Rocky Point reports greatest occupancy rates in three years

June 1, 2012 by
Categories: Holidays, Mexico, Rocky Point, Safety


Travel warnings and dire predictions fail to materialize

Puerto Peñasco (PRWEB) May 29, 2012

Cars waiting to enter the US after visiting Rocky PointDespite travel warnings issued by the U.S. State Department, and ominous headlines from several news agencies, the beaches were crowded with visitors, the hotels were packed with guests and Rocky Point Sonora was once again the number one destination for travelers to Mexico during the Memorial Day weekend.

Steve Schwab, CEO of Seaside Mexico reported that rental property occupancy rates for the Memorial Day weekend were at their highest. “We had to raise the prices of rentals,” Schwab said, “because the demand for rental units was so high. All of our available units were booked well in advance.”

The negative headlines had first appeared in various publications in early February, attempting to warn travelers to avoid venturing to Rocky Point and to basically stay out of Mexico. Citing a recent update to a U.S. State Department travel advisory that had been issued in April of 2011, the sensational banners returned to include the new, intensified warning which specifically included avoiding travel to Nogales and Puerto Peñasco (Rocky Point) Mexico.

The U.S. State Department had issued the updated travel warning on February 8 2012, advising that “U.S. citizens visiting Rocky Point/Puerto Peñasco are urged to use the Lukeville, Arizona/Sonoyta, Sonora border crossing, in order to limit driving through Mexico, and to limit travel to main roads during daylight hours” the State Department advisory read. The warning against nighttime highway travel was an extension of the State Department warning issued in April and directed towards U.S. State Department employees and their families.

The original warning had already negatively impacted trade, tourism and spring break vacations to the Rocky Point beach resort on the Gulf of California. Puerto Peñasco is the closest beach to Phoenix, and Mexico is the largest trading partner with Arizona.

Chad Cummins, U.S. Consul General in Nogales attempted to downplay the report as little more than the average travel advisory that would be issued in the U.S. Cummins told Nogales International reporter Jonathan Clark: “What the travel warning says about Nogales and Puerto Peñasco is to exercise caution - exercising caution is the same thing you do when you cross the street, or when you go out at night in the big city." Cummins said. As to the specific warnings against driving at night on the border highways, Cummins stated that this was merely a general caution to motorists and the warning was made “not because you’ll be robbed, necessarily, but there’s all sorts of things in the road; cows or whatever it is.”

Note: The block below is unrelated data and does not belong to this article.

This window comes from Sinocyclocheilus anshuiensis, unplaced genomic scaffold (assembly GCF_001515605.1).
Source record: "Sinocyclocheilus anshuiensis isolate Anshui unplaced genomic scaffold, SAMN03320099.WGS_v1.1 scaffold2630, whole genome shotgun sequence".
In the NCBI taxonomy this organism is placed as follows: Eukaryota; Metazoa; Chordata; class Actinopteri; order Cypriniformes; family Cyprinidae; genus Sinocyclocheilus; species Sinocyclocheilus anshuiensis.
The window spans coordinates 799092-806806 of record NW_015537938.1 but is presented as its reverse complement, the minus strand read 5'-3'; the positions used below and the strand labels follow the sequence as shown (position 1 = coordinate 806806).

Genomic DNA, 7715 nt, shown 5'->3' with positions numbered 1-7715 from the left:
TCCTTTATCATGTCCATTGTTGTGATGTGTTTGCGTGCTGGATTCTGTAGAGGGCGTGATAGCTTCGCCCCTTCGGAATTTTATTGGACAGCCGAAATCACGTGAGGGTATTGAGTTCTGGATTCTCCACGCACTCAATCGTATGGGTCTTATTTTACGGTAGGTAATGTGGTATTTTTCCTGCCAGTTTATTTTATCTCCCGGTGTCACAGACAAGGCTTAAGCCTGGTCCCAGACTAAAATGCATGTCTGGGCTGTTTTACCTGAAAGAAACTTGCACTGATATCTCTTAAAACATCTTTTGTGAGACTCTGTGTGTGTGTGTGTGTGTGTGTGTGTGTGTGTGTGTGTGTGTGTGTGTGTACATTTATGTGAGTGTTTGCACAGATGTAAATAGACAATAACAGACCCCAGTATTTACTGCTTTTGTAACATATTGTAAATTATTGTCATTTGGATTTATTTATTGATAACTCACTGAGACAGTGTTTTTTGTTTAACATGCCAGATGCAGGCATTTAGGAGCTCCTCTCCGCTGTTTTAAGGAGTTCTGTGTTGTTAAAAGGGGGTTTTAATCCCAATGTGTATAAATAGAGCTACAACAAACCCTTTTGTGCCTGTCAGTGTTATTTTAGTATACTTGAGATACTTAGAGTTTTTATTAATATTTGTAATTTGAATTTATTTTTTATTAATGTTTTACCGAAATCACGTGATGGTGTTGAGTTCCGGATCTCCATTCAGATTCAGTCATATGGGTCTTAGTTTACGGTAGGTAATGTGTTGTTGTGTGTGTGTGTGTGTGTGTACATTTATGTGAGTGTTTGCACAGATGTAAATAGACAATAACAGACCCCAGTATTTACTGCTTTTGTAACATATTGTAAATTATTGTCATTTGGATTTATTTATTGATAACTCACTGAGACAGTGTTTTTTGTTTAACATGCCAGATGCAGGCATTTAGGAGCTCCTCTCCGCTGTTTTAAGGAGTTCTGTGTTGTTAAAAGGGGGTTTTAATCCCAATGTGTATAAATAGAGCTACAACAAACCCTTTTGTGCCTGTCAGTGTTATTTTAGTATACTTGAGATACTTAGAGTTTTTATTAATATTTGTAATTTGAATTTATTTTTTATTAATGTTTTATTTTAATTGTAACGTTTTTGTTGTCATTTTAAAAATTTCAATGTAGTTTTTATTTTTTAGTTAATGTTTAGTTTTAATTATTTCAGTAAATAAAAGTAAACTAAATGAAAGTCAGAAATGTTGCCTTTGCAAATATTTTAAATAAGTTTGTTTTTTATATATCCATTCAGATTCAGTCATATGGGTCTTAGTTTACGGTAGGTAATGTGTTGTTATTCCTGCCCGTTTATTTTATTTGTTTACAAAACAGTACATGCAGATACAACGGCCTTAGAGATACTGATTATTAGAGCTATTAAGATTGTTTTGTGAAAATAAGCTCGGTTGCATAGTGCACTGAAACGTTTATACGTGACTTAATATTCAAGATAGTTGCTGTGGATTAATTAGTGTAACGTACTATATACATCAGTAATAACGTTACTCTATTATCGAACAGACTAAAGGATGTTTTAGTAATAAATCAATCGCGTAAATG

Although some Spring Break travel plans to Rocky Point were modified following the initial release of the report, hotels in Rocky Point experienced their highest occupancy rate ever following Spring Break 2012. While the exact numbers are not in just yet, the occupancy rate for this past Memorial Day weekend is estimated to be the highest recorded from previous years.

Fausto Soto, Secretary of Rocky Point and Director of International Relations stated: ¨This past weekend we had a large influx of American tourism.” Soto said. “It has been a great opportunity to reinforce that Rocky Point is a safe destination, and it’s good to see that the number of visitors over the holiday weekend makes a true statement of the safety of Rocky Point."

On Friday, the line of cars waiting to cross the border was reported to be about a mile long. By Sunday, the line of cars seeking entry to Mexico was estimated to be at least five miles long.

Lazaro Hernandez, Chief of Public Security in Rocky Point reported no major (public safety) incidents and there were no deaths due to accidents.

Sunnucks, Mike “US warns against travel to Rocky Point, other parts of Mexico”
Phoenix Business Journal. Friday Feb. 10, 2012